The Ehra-Lessien circuit has an odd quirk.
A special Bugatti Chiron Sport recently caused a stir by hitting 304.773 miles per hour (490.484 kilometers per hour) at the Ehra-Lessien test track. The brand made the odd decision only to run the car in one direction. Qualifying for a record, at least under Guinness World Record rules, requires making two attempts – one in each direction – and taking the average of the speeds.
Gallery: Bugatti Chiron Sport built for top speed run
The reason behind this choice, according to Top Gear, is due to an odd quirk of the Ehra-Lessien circuit. Years of testing there with cars running clockwise have allegedly resulted in a road surface that has a grain going in that direction. Going the other way at high speeds would have caused excess heat to build up in the tires, which would have been potentially dangerous.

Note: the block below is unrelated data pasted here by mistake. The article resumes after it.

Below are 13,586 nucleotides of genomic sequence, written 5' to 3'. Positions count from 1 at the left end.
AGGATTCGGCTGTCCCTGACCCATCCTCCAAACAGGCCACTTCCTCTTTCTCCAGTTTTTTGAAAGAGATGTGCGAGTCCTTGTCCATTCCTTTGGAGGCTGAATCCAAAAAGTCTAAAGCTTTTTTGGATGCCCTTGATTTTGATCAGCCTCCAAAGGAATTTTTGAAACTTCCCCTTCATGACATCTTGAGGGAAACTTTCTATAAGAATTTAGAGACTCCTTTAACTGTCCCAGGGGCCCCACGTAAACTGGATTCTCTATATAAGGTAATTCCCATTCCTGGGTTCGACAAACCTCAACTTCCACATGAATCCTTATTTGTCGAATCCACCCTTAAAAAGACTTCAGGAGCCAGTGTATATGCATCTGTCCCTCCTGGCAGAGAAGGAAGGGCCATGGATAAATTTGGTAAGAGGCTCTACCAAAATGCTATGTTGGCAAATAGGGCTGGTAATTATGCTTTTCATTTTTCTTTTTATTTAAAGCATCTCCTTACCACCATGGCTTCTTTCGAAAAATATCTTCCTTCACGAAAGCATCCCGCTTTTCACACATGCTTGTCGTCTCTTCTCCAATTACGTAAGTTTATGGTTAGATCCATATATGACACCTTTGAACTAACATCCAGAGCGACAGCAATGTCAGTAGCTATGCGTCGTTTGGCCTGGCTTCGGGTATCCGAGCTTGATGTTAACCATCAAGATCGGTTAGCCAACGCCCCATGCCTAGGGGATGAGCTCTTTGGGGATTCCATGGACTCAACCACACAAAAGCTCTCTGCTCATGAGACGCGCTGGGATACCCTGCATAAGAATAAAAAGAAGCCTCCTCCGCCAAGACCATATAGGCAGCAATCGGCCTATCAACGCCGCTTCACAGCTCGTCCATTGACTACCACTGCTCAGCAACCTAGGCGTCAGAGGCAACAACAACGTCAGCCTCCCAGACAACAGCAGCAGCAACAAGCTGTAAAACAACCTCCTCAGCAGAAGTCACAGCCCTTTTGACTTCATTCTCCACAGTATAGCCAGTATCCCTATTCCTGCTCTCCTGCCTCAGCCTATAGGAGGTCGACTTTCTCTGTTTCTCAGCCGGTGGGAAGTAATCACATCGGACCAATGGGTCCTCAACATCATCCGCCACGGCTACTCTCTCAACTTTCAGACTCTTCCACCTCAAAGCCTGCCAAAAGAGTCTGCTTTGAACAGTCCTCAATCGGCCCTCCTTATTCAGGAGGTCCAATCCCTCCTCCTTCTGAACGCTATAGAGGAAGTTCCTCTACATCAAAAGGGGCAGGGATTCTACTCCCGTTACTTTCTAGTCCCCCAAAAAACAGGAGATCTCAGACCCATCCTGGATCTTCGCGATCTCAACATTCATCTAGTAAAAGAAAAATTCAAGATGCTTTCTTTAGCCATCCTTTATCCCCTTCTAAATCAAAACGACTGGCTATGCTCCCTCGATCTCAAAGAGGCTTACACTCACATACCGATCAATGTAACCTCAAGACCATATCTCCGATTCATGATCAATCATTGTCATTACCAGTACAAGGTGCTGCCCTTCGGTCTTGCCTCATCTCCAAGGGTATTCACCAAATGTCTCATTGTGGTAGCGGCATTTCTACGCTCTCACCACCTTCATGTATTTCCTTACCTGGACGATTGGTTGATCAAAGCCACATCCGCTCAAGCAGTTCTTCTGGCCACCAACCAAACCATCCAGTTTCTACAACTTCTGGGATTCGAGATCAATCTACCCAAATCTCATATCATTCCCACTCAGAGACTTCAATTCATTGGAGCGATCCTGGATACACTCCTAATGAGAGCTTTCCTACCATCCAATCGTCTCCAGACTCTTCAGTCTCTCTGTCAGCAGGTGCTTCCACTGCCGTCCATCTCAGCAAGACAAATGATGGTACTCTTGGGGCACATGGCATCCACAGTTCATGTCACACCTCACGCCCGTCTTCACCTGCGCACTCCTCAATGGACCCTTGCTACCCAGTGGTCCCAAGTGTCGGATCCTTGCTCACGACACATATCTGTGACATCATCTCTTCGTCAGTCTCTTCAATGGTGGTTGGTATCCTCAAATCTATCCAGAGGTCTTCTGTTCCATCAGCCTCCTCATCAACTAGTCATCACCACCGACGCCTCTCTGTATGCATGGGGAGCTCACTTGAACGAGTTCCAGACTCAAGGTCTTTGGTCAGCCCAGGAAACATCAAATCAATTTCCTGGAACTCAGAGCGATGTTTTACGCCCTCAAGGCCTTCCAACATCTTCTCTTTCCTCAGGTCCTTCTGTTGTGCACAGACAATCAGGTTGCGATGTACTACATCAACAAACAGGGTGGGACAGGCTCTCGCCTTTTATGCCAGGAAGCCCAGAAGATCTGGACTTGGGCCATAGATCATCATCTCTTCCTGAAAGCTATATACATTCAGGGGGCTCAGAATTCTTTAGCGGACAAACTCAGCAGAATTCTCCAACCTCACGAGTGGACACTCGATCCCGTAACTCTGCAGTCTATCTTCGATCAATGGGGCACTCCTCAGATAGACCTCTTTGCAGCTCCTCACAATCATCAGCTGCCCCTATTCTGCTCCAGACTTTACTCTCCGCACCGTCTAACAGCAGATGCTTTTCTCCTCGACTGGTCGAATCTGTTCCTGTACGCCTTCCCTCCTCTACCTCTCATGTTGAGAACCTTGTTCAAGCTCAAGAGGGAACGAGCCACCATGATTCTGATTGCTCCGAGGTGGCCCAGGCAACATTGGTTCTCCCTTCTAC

Volkswagen Group execs wouldn't allow Bugatti to run the special Chiron Sport elsewhere due to safety concerns for hitting such speeds away from the test track, according to Top Gear.
The Chiron Sport for this top speed run is significantly different from the one available to customers. Dallara crafted a custom longtail body nearly 10 inches (25 centimeters) longer than stock. Bugatti also fitted a laser-controlled system for adjusting the ride height. The designers also rerouted the exhausts to reduce drag.
After lapping Ehra-Lessien, Bugatti announced that it was done chasing speed records. The goal was to go faster than 300 mph. With that done, the job is complete.
For now, the Koenigsegg Agera RS remains the record holder as the world's fastest production car. It achieved a two-run average of 277.9 mph (444.6 kph) on a closed stretch of Route 160 in Nevada. The company earned several other records at the same time.